“Umm, yeah, I do,” I replied sheepishly, all too aware that the fact that Japan has turned me into a self-confessed foodaholic.
If there is one thing that all Japanese people are obsessed with, it’s food. And when I say that, I mean mostly Japanese food. When Japanese people travel abroad or within Japan, sightseeing is almost always secondary or equal to what’s on the dinner menu. Travel itineraries are carefully planned out around eating times. Restaurants serving some famous dish are carefully marked on the map. Travel books aimed at giving information only about food and restaurants are sold by the millions.
I mean, everyone knows that the real reason to go to Taiwan is to wait for hours in a long line at the most famous xiao lum bao restaurant in Taipei or the biggest kick out of going to South Korea is the cheap but delicious yakiniku or a hot chijimi pancake from a street vendor.
In fact, entire vacations can be ruined if no delicious restaurant can be found to a Japanese person’s liking. Like a woman I know, who declared to her husband when they moved to an American suburb that she wouldn’t stay unless he built a Japanese supermarket. Guess what? He never did (the poor guy was in the IT business) and she moved back to Japan and left him in America. Why? Because she would only eat Japanese food.
Food has become a national obsession in Japan. Whether it’s fresh fish in Hokkaido or the newest version of udon or soba, Japanese people will do anything to try another prefecture’s famous local specialty. You can always bet that there will be a famous noodle dish coming out of most prefectures and that the noodles are nearly the same, but one ingredient is altered. In Mie prefecture, they add soy sauce to the udon broth and suddenly, Ise Udon is born and people traveling from all over Japan come to try it. In Hokkaido, they add sashimi to the top of their soba and then, Sashimi Soba is created. In Tokyo, they dip their soba in a soy sauce base and voila`, Edo-Style Zaru-Soba comes into the world.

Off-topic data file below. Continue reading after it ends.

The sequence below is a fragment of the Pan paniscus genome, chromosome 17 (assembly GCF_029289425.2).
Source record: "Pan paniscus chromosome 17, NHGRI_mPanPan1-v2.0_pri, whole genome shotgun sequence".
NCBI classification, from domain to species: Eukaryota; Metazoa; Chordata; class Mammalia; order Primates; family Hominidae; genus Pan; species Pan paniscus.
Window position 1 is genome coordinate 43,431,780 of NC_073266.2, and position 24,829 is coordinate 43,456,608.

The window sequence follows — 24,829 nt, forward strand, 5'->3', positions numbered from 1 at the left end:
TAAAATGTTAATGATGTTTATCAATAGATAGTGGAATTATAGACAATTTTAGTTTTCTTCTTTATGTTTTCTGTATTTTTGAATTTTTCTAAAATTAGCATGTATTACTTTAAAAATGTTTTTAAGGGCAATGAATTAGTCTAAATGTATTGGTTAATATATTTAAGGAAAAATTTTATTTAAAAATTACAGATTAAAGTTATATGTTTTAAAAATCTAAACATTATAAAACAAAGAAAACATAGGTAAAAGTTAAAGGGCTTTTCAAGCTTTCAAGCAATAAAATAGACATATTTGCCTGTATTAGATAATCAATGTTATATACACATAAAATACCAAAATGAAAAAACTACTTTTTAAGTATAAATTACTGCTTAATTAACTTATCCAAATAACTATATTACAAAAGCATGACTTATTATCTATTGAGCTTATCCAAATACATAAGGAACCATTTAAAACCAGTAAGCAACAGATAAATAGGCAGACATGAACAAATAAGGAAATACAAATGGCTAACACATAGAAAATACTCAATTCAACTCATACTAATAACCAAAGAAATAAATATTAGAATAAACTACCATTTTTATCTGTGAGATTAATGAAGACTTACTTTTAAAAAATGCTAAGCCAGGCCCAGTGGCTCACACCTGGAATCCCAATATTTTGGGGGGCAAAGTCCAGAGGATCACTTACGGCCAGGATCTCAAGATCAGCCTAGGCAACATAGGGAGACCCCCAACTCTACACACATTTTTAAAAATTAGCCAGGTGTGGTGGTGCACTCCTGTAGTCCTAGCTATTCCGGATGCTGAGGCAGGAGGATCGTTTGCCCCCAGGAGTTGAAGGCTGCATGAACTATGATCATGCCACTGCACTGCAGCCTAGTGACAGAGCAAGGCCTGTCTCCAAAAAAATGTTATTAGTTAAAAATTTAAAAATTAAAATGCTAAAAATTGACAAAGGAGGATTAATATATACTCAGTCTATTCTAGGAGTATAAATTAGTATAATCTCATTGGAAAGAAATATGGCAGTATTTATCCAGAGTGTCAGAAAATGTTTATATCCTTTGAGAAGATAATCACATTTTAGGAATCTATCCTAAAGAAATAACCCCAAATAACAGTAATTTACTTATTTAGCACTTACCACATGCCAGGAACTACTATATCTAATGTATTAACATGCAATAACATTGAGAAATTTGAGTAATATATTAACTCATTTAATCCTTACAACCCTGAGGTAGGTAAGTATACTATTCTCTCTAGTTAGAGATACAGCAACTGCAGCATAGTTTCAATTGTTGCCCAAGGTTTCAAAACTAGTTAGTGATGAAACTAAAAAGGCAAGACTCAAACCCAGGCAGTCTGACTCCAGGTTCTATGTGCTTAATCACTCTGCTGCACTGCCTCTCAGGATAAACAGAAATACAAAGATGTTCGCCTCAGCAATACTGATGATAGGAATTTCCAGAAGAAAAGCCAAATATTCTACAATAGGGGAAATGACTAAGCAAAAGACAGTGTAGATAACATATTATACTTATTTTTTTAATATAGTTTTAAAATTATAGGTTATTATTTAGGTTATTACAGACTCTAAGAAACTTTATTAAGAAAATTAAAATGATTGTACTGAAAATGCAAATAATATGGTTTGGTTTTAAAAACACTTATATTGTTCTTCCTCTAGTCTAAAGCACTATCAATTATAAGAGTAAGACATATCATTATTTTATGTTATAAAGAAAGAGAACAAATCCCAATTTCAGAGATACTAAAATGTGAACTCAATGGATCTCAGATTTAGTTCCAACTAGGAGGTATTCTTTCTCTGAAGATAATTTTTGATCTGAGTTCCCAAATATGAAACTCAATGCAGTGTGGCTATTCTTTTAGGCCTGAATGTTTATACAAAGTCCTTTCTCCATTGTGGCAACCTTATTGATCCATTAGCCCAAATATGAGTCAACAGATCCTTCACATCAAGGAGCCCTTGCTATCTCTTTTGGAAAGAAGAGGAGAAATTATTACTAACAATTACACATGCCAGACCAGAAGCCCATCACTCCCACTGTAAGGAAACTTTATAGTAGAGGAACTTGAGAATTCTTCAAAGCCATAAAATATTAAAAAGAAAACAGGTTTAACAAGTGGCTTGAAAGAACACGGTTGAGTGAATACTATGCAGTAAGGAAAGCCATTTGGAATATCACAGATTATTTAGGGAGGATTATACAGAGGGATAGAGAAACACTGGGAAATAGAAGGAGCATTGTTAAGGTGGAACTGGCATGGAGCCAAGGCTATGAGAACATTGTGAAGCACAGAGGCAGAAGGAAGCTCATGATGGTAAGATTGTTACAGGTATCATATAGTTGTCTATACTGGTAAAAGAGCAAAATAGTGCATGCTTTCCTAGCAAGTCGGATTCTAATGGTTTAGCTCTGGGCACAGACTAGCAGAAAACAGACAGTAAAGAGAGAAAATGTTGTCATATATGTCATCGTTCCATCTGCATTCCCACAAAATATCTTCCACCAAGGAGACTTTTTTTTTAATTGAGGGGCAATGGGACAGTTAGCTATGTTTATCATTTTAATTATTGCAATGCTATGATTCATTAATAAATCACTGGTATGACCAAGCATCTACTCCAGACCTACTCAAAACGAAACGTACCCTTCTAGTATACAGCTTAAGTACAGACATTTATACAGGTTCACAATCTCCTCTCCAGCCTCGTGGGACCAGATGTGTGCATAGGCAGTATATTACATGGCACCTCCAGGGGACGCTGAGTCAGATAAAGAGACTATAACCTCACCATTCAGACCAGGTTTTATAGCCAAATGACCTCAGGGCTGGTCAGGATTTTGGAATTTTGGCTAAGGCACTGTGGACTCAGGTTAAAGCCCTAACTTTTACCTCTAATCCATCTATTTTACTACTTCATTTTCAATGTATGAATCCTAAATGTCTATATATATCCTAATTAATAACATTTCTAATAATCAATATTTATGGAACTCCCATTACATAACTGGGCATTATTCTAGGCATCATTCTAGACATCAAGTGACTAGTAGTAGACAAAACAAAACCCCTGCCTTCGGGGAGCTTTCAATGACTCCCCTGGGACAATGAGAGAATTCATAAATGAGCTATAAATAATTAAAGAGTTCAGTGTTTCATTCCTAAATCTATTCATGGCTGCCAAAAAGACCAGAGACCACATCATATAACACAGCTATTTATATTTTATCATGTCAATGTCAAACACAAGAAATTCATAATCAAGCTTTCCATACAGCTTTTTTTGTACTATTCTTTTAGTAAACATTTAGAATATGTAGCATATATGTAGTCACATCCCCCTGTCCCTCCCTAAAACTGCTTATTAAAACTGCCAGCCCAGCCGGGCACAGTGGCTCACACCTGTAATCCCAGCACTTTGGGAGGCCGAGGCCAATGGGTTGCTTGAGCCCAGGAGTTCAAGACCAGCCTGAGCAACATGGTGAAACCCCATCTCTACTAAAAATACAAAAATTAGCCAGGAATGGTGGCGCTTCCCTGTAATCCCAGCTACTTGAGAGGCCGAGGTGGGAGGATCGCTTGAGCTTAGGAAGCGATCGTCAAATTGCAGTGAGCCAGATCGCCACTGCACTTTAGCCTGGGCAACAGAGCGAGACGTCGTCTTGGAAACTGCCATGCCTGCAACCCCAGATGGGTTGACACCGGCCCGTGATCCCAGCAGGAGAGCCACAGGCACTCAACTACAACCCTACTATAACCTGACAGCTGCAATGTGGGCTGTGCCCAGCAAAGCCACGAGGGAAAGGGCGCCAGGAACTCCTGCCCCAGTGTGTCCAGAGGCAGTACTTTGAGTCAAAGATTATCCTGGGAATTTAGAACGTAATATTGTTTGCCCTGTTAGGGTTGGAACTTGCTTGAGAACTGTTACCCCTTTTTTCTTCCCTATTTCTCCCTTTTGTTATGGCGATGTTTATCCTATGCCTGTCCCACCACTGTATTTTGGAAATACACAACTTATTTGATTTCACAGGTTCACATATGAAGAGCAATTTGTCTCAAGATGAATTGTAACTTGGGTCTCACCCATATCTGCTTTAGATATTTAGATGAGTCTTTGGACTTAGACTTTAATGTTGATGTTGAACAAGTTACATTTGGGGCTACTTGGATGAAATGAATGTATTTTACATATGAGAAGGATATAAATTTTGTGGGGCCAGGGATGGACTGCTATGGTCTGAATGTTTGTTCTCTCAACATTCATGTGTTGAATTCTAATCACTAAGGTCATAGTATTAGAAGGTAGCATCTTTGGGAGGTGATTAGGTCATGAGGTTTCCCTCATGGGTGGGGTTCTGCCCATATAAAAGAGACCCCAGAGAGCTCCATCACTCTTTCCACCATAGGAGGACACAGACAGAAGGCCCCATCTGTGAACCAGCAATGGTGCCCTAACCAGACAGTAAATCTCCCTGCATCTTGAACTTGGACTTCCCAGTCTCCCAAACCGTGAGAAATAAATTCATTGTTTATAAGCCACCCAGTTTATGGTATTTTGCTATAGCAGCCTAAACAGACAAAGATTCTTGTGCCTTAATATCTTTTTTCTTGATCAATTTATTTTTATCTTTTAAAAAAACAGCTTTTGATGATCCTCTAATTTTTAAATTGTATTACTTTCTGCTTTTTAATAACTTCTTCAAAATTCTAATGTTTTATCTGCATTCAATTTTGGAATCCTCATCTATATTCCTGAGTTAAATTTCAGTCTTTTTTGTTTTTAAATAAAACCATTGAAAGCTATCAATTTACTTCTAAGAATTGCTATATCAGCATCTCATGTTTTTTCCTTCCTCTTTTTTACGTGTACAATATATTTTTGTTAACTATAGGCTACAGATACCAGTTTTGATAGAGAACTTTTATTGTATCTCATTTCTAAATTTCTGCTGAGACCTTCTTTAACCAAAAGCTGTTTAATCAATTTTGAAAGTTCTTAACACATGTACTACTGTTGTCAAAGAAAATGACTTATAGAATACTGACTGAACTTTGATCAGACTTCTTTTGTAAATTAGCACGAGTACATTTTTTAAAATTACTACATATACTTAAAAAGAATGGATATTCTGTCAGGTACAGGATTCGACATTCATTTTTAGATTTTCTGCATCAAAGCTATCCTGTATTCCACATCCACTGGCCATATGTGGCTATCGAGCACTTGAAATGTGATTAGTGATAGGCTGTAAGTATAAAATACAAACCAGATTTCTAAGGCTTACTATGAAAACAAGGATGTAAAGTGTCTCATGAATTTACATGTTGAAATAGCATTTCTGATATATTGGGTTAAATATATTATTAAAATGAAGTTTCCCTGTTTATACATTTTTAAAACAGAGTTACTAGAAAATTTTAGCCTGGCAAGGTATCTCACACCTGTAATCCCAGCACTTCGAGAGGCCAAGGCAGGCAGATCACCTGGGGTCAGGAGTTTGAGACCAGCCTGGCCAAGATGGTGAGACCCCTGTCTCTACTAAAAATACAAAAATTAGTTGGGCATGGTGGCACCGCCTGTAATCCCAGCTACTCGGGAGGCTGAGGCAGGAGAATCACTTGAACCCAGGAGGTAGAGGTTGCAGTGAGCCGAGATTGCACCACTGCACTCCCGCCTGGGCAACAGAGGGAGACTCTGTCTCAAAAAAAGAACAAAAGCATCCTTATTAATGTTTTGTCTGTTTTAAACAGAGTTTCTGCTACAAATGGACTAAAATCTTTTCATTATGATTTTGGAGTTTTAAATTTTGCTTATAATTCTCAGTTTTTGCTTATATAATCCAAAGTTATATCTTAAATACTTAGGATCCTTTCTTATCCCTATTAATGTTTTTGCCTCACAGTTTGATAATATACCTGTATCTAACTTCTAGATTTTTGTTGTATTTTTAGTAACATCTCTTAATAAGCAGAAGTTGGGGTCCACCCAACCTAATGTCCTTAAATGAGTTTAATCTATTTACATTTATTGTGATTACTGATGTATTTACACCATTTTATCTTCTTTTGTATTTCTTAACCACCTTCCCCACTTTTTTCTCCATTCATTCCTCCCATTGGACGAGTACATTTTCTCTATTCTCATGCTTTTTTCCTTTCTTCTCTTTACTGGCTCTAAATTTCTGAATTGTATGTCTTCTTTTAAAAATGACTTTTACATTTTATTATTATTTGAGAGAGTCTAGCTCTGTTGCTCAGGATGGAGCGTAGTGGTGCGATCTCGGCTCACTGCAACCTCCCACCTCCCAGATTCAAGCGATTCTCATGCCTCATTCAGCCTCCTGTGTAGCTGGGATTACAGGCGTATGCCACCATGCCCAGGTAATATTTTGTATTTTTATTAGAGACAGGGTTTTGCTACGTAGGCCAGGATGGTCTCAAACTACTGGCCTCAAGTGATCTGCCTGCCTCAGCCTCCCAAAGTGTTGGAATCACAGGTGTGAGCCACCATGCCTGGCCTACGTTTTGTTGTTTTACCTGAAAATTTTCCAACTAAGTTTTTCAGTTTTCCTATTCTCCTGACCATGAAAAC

When the season changes, the food changes and this is as exciting to a Japanese person as the World Cup is to some Europeans or the Superbowl is to some Americans. Spring is no exception, unveiling an array of sakura-themed products ranging from tea to wine to sweet pink mochi wrapped with salted sakura leaves.
Another spring food that can be seen is takenoko-gohan which are bamboo shoots cooked with rice. There are two types of bamboo shoots, winter and spring shoots. Some benefits of eating bamboo shoots are that it lowers cholesterol and helps prevent high blood pressure.
And do you remember those tiny, round green vegetables you hated as a kid? They are back and very delicious as pea-gohan. So be prepared to bring a book if you are planning on going to any restaurants serving this food for spring. It’s going to be a long wait.